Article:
8 Patients May Have CJD
From Reused 'Sterile'
Surgical Instruments
By Suein Hwang and David Hamilton
The Wall Street Journal
Tulane University Hospital and Clinic is grappling with a serious medical accident that may have exposed several of its patients to a fatal neurological disease.
The incident originated last March with a patient who checked into New Orleans-based Tulane, underwent brain surgery and died. In the weeks that followed, the patient's surgeon, Christopher Mascott, used and reused the washed and sterilized instruments he had used on the deceased patient. No one during that period apparently knew that the patient, dubbed internally as "patient zero," had been suffering from Creutzfeldt-Jakob disease (CJD), the mysterious and deadly ailment that wastes away the brain.
So in May, when the original patient's condition was discovered in an autopsy, Tulane's top officials were confronted with a horrifying reality: that the hospital may have exposed numerous patients to a baffling disease that can take decades to develop, has no known cure and can't be accurately diagnosed until the sufferer is already dead.
The hospital added that the instruments have been taken out of service, saying it has "no indication" that anyone else has been exposed. When the statement was released midday on Wednesday, Tulane said the patients potentially exposed "are being notified." By later that night, a hospital and university spokesman said that all eight affected patients had been contacted.
The statement raises almost as many questions as it answers. Doctors have known it is possible to transmit the disease in surgery for nearly three decades, back to 1974, when a patient contracted CJD in an eye operation. Many medical experts now recommend the use of disposable instruments in neurosurgery, where the risk of coming into contact with highly infective CJD tissue is particularly high, though they acknowledge that certain instruments are too costly simply to throw away.
Tulane, however, declined to identify which instruments were used, or to describe the brain surgery that patients received, or the sterilization procedures in any detail. An individual familiar with the situation said that the concerns center on so-called stereotactic electrodes, which neurosurgeons insert into the brain to map electrical currents or to stimulate regions of the brain with electric current.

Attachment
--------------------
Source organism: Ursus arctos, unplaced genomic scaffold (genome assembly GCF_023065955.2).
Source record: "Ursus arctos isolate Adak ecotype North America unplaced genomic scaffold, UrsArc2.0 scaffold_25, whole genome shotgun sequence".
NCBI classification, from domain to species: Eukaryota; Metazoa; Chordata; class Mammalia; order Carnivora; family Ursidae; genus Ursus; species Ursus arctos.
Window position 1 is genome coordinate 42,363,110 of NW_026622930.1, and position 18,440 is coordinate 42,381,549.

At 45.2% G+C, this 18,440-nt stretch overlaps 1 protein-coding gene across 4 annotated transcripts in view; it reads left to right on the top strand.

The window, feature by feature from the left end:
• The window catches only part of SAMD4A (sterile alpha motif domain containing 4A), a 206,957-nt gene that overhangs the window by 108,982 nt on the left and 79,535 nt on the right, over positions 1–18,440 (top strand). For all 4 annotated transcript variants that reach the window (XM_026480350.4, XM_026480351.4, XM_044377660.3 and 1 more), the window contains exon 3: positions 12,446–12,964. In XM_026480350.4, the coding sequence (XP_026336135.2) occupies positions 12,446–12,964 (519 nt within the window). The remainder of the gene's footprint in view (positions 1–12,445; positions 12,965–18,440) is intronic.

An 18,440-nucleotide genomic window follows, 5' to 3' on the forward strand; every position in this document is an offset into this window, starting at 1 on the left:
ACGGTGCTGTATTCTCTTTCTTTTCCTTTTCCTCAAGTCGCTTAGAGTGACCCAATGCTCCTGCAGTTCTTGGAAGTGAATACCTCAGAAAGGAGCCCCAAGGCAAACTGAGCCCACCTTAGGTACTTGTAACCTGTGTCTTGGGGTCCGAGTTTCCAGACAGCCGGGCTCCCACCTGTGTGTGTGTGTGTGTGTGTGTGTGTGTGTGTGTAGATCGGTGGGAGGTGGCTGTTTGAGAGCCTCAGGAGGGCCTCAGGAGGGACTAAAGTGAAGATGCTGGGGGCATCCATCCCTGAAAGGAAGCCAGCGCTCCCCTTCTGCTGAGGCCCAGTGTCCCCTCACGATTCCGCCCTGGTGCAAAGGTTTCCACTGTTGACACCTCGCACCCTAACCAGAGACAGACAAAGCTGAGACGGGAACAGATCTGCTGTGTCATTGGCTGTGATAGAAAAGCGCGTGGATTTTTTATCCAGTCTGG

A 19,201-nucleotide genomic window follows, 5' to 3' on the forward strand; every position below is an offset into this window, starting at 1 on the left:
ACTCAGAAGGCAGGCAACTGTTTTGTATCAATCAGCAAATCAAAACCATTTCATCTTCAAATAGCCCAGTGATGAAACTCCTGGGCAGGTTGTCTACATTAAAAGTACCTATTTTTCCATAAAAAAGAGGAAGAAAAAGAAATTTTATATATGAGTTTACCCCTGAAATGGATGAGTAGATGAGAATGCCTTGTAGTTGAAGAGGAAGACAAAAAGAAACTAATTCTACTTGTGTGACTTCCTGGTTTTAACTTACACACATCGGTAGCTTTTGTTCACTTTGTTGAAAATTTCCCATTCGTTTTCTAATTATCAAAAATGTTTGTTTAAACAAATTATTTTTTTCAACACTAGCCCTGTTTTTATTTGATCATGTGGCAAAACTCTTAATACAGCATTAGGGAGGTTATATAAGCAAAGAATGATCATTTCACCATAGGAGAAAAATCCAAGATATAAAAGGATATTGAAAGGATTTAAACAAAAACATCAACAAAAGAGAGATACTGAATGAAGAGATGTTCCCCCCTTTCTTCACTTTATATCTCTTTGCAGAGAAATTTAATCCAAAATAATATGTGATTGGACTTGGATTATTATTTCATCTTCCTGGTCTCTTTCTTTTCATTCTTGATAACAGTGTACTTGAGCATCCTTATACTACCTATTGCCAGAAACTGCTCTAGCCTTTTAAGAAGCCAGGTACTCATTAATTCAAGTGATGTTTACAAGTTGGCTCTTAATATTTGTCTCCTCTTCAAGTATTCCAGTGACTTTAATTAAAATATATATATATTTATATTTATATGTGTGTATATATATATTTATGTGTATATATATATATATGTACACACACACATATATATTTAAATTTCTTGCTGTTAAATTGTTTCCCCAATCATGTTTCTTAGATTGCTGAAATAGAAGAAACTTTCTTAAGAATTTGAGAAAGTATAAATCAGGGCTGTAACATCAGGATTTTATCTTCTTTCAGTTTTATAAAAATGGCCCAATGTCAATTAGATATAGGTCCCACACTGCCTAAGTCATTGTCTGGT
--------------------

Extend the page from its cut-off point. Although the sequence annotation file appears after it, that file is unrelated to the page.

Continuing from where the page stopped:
The spokesman also declined to discuss why it appears to have taken nearly half a year for the hospital to contact potentially exposed patients. People familiar with the situation say the hospital convened a panel of ethicists and experts in the disease to determine what it should say to the affected patients.
Tulane's accident reflects how little is truly understood about CJD, a variant of which has been linked to "mad cow" disease in Britain, sparking a public outcry that has yet to die down. Not only is the disease difficult to diagnose and impossible to cure, scientists are still arguing over exactly what causes it and how it spreads.
Stanley Prusiner, a researcher at the University of California at San Francisco, won a Nobel Prize in 1997 after postulating that CJD and similar diseases are caused by infectious proteins he dubbed "prions." Dr. Prusiner's prion theory, however, remains controversial.
All that leaves the Tulane patients in an agonizing bind. They must now face the possibility that they may, or may not, have a fatal disease without any way to know for sure. CJD can incubate without symptoms for years, depending on how much infected material a patient has come in contact with, though the disease typically progresses more rapidly if a patient's brain or spinal tissue is exposed directly to CJD-infected material.
Once the disease is established, its early symptoms range from depression and personality changes to problems with muscular coordination. As the illness progresses, patients frequently suffer muscle spasms and dementia, and usually die within several months to a year.
The situation also deals a potential blow to HCA, which has been working mightily to get beyond its troubled past. Last May, the company dropped its old Columbia/HCA Healthcare Corp. moniker, eliminating the name that had become synonymous with the biggest Medicare-fraud investigation in history. One of the first for-profit hospital chains, HCA was dogged by accusations that it was falsifying and inflating medical bills for government reimbursement.
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